ME
Cheers guys for the comments. Mr X I don't doubt the sincerity of many of the worship leaders though it easy to get cynical about the whole christian music industry, rightly or wrongly. I enjoy a lot of Redman, Hughes, Vineyard and Soul Survivor. Infact there's never a Sunday goes by that I or others in our church use Redman songs in leading. He's probably the Wesley of our era.But should we have such a cost on these things? I'm sure we've all heard this before that the gospel is free and Jesus never asked for payment for his services. I agree that these guys have to live and feed their families. Also sometimes when we buy stuff, it costs us more so we tend to value it and not take it for granted. Also I know these guys aren't millionaires and the likes of Stuart Townend drives about in an old clapped out car, but where does the money go too? Record companies? Distributors? Actually I'm interested to know how it all works. (This isn't judgemental but an actual question). I'm probably speaking out of ignorance as to how the Christian music industry works, so would be greatful for someone to inform me!I know Keith Green struggled with this whole aspect and he gave away music for free at his concerts for ages but then got taken on by Sparrow and started selling. Did Wesley sell he sheet music? Don't know, maybe he didApologies if this sounds judgemental but I'm happy to be wrong as the same question could be asked about my life and I would come up failing miserably but I would like to say I was heading towards simpler life (friends may argue the opposite), a life that asks of me, do I need this, am I being greedy, am I living by faith, am I being influenced by fashion, marketing?Suppose I'm not giving any solution but asking the question?It would be great to get someone's opinion from inside the worship music industry. See what really happens. Are there any industry people among us?Phil, can we get chords or music up for these songs that have been uploaded so we can use them in our churches.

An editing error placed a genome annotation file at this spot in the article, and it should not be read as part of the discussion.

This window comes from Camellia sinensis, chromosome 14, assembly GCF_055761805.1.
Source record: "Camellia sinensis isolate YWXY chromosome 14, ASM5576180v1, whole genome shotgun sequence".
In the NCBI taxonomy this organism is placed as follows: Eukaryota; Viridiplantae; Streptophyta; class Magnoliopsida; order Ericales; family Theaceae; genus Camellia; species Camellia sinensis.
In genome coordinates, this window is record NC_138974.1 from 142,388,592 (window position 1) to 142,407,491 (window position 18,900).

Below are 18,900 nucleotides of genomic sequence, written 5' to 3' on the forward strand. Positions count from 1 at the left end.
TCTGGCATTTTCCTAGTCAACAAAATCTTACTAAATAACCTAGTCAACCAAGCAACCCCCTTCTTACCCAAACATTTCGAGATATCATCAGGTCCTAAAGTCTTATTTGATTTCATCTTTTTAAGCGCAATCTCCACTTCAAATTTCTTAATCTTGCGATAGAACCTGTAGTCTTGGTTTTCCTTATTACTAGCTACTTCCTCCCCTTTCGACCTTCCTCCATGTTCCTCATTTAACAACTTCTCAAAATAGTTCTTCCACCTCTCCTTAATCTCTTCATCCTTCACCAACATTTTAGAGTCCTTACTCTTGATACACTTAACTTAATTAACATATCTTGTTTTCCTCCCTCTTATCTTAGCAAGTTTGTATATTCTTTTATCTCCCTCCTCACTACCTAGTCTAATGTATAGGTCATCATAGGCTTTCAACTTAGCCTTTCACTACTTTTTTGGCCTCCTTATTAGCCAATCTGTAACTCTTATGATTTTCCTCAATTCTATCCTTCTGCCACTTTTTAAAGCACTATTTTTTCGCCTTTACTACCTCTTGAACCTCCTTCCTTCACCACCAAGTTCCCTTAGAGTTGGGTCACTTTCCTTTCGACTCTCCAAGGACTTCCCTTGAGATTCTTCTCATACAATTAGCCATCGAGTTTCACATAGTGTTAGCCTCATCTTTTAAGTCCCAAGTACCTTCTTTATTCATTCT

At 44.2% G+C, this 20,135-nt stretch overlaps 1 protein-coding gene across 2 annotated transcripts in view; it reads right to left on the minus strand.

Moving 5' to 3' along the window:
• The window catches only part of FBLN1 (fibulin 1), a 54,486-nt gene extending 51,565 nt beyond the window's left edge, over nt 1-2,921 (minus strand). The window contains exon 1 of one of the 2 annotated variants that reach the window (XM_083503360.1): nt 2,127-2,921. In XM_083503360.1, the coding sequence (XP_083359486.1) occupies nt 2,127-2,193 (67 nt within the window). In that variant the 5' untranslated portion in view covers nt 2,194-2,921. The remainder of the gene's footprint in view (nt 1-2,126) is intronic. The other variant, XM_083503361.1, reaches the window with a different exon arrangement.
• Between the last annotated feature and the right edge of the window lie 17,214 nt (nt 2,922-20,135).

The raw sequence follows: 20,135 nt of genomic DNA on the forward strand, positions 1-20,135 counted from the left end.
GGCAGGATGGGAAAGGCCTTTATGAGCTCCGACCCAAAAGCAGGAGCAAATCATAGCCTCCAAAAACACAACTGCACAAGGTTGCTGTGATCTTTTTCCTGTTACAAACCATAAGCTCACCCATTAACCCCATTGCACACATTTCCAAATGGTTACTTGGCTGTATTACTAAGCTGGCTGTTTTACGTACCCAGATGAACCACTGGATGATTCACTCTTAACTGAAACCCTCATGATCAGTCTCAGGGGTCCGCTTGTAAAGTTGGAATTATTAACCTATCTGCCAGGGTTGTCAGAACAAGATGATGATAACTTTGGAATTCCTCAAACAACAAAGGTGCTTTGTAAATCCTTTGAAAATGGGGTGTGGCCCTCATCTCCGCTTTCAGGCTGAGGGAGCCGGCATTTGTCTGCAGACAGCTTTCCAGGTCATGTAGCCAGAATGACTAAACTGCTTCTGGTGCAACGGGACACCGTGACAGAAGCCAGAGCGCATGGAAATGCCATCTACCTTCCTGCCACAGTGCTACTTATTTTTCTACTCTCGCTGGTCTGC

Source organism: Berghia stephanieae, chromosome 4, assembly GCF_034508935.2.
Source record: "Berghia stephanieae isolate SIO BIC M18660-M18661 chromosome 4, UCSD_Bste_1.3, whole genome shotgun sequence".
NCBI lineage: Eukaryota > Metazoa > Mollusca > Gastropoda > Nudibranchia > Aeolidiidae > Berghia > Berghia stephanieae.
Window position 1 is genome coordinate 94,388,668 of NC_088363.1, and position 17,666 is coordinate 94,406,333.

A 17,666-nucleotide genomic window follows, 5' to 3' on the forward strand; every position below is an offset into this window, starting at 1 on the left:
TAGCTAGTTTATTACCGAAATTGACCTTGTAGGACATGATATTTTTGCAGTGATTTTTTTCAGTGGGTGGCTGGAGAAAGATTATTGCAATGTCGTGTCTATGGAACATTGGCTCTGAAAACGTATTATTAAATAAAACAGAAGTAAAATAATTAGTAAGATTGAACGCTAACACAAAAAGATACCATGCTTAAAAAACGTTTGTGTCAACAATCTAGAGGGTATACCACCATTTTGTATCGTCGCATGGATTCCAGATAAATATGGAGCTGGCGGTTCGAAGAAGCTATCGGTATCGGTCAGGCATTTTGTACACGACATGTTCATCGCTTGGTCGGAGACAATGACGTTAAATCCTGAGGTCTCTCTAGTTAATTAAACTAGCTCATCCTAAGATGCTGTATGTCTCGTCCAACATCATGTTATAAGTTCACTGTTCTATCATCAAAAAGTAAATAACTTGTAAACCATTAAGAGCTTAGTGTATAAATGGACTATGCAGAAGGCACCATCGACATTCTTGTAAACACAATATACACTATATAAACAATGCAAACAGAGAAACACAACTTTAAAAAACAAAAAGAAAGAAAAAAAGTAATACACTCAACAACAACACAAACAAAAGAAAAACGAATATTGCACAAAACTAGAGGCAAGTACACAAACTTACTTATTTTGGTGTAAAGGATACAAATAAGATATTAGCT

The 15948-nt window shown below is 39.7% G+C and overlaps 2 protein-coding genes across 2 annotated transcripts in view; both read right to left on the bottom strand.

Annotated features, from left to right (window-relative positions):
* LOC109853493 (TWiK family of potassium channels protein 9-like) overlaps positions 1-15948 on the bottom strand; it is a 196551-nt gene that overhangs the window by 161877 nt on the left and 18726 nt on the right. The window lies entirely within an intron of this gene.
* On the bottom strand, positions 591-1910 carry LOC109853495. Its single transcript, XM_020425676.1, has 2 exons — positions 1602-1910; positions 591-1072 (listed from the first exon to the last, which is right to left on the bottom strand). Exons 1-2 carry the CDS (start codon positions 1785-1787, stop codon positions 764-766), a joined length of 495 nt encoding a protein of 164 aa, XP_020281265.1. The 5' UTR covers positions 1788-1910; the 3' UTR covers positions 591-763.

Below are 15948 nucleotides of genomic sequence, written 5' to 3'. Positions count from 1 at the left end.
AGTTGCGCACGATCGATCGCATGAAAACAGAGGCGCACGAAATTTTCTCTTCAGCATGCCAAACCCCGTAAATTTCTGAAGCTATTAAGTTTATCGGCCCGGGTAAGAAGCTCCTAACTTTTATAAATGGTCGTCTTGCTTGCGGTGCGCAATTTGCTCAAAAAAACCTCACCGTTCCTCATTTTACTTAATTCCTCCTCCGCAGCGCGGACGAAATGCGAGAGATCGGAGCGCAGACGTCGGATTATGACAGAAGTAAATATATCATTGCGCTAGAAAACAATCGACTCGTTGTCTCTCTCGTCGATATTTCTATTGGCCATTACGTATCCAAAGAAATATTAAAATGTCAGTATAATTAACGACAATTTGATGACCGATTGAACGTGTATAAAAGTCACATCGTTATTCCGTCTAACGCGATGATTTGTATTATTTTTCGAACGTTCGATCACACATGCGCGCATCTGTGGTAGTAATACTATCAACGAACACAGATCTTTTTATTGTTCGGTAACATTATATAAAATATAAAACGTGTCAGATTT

Mr X